Carbon and nitrogen dynamics in agricultural soils : model applications at different scales in time and space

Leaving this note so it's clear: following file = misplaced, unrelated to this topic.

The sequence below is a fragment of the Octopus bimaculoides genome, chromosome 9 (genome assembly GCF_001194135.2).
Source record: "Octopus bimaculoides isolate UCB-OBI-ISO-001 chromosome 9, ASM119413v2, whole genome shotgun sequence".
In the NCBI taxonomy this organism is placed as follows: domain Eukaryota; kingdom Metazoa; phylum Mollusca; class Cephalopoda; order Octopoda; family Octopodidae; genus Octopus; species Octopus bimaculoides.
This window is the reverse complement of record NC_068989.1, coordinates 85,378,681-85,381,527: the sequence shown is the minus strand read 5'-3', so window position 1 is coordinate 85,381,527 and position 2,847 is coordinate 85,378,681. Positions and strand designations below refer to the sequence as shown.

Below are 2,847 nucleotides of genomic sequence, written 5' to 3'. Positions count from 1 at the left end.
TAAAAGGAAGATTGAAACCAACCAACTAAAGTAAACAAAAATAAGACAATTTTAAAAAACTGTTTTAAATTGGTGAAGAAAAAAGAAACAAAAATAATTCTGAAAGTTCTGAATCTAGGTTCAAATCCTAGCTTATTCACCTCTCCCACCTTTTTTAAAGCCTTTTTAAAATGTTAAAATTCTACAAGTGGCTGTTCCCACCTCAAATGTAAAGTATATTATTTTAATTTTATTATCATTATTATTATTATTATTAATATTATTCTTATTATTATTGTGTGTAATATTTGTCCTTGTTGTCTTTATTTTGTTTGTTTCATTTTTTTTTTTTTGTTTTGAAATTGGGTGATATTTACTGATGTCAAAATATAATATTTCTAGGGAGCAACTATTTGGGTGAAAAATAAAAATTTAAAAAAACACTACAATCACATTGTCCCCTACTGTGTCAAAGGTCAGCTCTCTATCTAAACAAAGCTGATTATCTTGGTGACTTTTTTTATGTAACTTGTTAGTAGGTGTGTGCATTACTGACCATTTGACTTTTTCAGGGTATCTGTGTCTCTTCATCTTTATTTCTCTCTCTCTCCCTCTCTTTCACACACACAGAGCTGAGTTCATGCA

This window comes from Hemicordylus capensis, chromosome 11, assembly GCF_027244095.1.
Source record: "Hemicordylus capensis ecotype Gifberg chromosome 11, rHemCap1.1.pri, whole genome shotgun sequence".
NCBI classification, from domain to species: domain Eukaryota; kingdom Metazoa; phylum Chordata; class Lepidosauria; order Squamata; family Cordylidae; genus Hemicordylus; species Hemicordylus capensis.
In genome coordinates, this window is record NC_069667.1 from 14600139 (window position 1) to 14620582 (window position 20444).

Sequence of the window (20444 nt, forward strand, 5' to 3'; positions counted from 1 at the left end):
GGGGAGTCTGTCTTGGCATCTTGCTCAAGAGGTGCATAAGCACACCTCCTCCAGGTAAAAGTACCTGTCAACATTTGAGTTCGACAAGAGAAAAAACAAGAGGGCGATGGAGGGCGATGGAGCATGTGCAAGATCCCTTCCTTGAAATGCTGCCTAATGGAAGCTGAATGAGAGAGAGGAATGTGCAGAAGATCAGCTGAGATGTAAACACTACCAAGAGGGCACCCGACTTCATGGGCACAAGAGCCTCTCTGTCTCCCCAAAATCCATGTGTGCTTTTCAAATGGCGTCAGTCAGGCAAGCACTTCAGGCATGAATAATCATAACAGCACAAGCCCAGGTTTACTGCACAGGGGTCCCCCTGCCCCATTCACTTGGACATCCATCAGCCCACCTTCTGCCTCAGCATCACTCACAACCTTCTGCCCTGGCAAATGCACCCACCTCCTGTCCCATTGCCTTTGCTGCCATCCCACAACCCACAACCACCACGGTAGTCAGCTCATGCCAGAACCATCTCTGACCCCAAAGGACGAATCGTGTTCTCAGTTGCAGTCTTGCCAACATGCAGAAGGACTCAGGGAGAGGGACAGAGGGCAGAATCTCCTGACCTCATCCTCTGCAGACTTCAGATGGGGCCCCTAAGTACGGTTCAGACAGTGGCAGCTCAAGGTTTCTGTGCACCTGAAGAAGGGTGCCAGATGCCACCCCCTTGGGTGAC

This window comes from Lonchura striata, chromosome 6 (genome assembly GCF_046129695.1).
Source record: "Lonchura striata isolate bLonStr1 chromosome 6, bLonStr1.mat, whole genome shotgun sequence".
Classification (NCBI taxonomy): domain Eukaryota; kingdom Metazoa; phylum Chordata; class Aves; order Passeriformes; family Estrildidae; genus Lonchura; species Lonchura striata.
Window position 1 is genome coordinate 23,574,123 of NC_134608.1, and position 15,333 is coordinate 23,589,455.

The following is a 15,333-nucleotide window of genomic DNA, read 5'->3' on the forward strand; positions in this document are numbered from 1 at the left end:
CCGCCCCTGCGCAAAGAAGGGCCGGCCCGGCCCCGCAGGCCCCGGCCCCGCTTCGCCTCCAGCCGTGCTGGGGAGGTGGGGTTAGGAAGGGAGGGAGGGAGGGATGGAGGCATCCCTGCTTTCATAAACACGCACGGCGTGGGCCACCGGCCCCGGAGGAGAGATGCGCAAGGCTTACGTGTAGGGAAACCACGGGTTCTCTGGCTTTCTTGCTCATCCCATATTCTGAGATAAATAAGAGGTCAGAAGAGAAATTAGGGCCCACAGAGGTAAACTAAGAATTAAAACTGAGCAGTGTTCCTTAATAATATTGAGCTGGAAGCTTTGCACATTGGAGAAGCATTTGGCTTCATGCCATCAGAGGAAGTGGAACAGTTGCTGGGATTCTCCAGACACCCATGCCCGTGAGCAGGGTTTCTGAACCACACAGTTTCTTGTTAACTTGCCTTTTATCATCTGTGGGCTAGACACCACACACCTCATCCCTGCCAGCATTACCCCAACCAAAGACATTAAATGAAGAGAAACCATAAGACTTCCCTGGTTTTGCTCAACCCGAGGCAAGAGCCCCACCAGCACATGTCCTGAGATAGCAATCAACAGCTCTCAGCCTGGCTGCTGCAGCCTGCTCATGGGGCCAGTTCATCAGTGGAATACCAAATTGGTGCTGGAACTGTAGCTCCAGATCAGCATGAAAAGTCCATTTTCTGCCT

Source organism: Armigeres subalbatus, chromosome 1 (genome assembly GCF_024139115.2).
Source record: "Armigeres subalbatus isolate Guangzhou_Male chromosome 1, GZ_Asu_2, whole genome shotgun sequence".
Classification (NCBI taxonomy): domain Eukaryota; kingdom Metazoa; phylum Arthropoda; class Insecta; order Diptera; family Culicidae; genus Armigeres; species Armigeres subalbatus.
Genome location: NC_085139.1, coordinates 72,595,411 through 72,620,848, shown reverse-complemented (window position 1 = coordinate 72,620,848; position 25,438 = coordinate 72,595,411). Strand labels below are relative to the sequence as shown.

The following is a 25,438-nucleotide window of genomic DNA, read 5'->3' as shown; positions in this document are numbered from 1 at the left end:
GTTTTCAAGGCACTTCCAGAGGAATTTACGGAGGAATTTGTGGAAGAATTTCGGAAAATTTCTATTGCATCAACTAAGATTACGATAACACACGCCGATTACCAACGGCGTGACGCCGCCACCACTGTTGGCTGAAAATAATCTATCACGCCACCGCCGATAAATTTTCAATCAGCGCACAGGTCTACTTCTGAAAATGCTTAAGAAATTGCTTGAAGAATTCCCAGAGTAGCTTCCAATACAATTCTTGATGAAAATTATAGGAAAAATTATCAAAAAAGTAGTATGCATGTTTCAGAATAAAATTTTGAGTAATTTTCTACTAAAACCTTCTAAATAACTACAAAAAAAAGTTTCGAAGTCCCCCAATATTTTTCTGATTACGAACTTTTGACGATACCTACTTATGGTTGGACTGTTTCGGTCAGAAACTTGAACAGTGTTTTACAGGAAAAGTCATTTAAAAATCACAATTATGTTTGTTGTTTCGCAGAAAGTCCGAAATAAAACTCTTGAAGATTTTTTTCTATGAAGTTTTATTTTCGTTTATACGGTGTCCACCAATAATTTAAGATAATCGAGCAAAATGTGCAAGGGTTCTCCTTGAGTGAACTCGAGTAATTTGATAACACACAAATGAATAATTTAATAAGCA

Sammanfattning: An understanding of soil organic carbon (C) and nitrogen (N) dynamics is essential for efficient and environmentally sustainable agricultural production. This thesis includes model studies of C mineralization at regional/national level with annual time steps, N balances at field level with annual time steps, and N dynamics at 34 locations within a single field with daily time steps. The same model family (ICBM) was used in all studies. Generally, carbon stocks in mineral soils increased from southern to northern Sweden and were near steady state. Temperature, crop type, and animal density were the main drivers for C fluxes at the regional scale. The inclusion of the changes in soil N stocks in field N balance sheets were necessary for obtaining unbiased estimates of N use efficiency or N surplus. Without these changes in soil N stocks, N surplus in low input systems was underestimated and was overestimated in systems with increasing soil organic matter. The model explained 56% of the total variation in apparent net N mineralization estimated for 34 locations within one field during two growing seasons; however, for a single year, only a small proportion of the variation could be explained. The sources of uncertainty in both measurements and the model at different scales in time and space were addressed, as the precision of available measurements limited model testing and the estimation of critical model parameters. From a decision support perspective, commonly available field data are usually sufficient for models such as ICBM/N in the long-term predicting of the effects of agricultural management on C and N stocks at the field or the regional scale. However, more detailed information and models that are more complex are required for short-term applications at small spatial scales, for example for decision support in a precision farming context.

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